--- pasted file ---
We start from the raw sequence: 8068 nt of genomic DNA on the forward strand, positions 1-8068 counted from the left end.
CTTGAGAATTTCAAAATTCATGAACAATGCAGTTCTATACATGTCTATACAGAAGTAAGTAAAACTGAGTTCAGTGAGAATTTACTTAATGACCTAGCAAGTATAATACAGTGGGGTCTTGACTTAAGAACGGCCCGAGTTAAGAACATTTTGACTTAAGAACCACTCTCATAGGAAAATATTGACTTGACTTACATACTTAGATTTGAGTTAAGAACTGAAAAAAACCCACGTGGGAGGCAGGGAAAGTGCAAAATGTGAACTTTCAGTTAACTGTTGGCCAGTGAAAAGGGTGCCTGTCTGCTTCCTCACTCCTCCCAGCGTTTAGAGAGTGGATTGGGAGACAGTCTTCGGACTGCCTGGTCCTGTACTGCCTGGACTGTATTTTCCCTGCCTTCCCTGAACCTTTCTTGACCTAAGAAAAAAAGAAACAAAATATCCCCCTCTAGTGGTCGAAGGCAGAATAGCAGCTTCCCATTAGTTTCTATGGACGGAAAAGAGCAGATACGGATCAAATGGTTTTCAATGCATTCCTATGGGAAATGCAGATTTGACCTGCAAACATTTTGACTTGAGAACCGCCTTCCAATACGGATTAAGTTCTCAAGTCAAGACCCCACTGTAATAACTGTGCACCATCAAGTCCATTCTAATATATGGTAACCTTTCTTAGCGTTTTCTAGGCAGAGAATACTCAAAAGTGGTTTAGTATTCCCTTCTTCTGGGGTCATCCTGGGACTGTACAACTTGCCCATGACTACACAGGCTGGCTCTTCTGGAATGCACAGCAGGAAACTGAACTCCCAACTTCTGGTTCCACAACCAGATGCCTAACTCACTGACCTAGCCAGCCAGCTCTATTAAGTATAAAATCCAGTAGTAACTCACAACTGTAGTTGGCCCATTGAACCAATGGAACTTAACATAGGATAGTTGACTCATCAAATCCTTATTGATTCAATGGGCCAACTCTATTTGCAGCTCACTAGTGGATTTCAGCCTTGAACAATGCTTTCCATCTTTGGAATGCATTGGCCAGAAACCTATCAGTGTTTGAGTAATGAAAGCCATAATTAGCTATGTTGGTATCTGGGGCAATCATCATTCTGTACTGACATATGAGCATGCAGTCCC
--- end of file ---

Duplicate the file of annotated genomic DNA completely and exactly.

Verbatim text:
We start from the raw sequence: 8068 nt of genomic DNA on the forward strand, positions 1-8068 counted from the left end.
CTTGAGAATTTCAAAATTCATGAACAATGCAGTTCTATACATGTCTATACAGAAGTAAGTAAAACTGAGTTCAGTGAGAATTTACTTAATGACCTAGCAAGTATAATACAGTGGGGTCTTGACTTAAGAACGGCCCGAGTTAAGAACATTTTGACTTAAGAACCACTCTCATAGGAAAATATTGACTTGACTTACATACTTAGATTTGAGTTAAGAACTGAAAAAAACCCACGTGGGAGGCAGGGAAAGTGCAAAATGTGAACTTTCAGTTAACTGTTGGCCAGTGAAAAGGGTGCCTGTCTGCTTCCTCACTCCTCCCAGCGTTTAGAGAGTGGATTGGGAGACAGTCTTCGGACTGCCTGGTCCTGTACTGCCTGGACTGTATTTTCCCTGCCTTCCCTGAACCTTTCTTGACCTAAGAAAAAAAGAAACAAAATATCCCCCTCTAGTGGTCGAAGGCAGAATAGCAGCTTCCCATTAGTTTCTATGGACGGAAAAGAGCAGATACGGATCAAATGGTTTTCAATGCATTCCTATGGGAAATGCAGATTTGACCTGCAAACATTTTGACTTGAGAACCGCCTTCCAATACGGATTAAGTTCTCAAGTCAAGACCCCACTGTAATAACTGTGCACCATCAAGTCCATTCTAATATATGGTAACCTTTCTTAGCGTTTTCTAGGCAGAGAATACTCAAAAGTGGTTTAGTATTCCCTTCTTCTGGGGTCATCCTGGGACTGTACAACTTGCCCATGACTACACAGGCTGGCTCTTCTGGAATGCACAGCAGGAAACTGAACTCCCAACTTCTGGTTCCACAACCAGATGCCTAACTCACTGACCTAGCCAGCCAGCTCTATTAAGTATAAAATCCAGTAGTAACTCACAACTGTAGTTGGCCCATTGAACCAATGGAACTTAACATAGGATAGTTGACTCATCAAATCCTTATTGATTCAATGGGCCAACTCTATTTGCAGCTCACTAGTGGATTTCAGCCTTGAACAATGCTTTCCATCTTTGGAATGCATTGGCCAGAAACCTATCAGTGTTTGAGTAATGAAAGCCATAATTAGCTATGTTGGTATCTGGGGCAATCATCATTCTGTACTGACATATGAGCATGCAGTCCC